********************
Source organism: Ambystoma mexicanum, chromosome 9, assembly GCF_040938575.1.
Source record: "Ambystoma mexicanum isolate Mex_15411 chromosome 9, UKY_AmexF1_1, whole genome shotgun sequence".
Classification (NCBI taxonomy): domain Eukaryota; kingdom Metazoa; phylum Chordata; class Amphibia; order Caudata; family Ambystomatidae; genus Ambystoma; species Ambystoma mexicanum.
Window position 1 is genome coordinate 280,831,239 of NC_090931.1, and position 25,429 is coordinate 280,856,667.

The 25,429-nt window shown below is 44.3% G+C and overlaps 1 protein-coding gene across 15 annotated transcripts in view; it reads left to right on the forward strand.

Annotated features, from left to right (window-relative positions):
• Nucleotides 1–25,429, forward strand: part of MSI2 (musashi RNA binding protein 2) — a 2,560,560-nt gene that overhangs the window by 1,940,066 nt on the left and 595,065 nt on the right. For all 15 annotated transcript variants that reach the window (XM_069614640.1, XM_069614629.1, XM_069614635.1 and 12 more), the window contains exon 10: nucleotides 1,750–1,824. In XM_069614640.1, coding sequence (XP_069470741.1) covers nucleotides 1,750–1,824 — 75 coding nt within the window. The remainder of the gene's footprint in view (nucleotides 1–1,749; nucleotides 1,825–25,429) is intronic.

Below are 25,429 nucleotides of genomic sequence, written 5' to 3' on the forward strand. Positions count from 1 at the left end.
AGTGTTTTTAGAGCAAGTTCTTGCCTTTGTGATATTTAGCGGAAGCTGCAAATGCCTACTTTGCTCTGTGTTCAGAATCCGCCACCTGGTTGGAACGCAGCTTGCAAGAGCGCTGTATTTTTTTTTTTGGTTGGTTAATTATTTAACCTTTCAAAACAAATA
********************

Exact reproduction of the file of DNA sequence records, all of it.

Source organism: Ambystoma mexicanum, chromosome 9, assembly GCF_040938575.1.
Source record: "Ambystoma mexicanum isolate Mex_15411 chromosome 9, UKY_AmexF1_1, whole genome shotgun sequence".
Classification (NCBI taxonomy): domain Eukaryota; kingdom Metazoa; phylum Chordata; class Amphibia; order Caudata; family Ambystomatidae; genus Ambystoma; species Ambystoma mexicanum.
Window position 1 is genome coordinate 280,831,239 of NC_090931.1, and position 25,429 is coordinate 280,856,667.

The 25,429-nt window shown below is 44.3% G+C and overlaps 1 protein-coding gene across 15 annotated transcripts in view; it reads left to right on the forward strand.

Annotated features, from left to right (window-relative positions):
• Nucleotides 1–25,429, forward strand: part of MSI2 (musashi RNA binding protein 2) — a 2,560,560-nt gene that overhangs the window by 1,940,066 nt on the left and 595,065 nt on the right. For all 15 annotated transcript variants that reach the window (XM_069614640.1, XM_069614629.1, XM_069614635.1 and 12 more), the window contains exon 10: nucleotides 1,750–1,824. In XM_069614640.1, coding sequence (XP_069470741.1) covers nucleotides 1,750–1,824 — 75 coding nt within the window. The remainder of the gene's footprint in view (nucleotides 1–1,749; nucleotides 1,825–25,429) is intronic.

Below are 25,429 nucleotides of genomic sequence, written 5' to 3' on the forward strand. Positions count from 1 at the left end.
AGTGTTTTTAGAGCAAGTTCTTGCCTTTGTGATATTTAGCGGAAGCTGCAAATGCCTACTTTGCTCTGTGTTCAGAATCCGCCACCTGGTTGGAACGCAGCTTGCAAGAGCGCTGTATTTTTTTTTTTGGTTGGTTAATTATTTAACCTTTCAAAACAAATA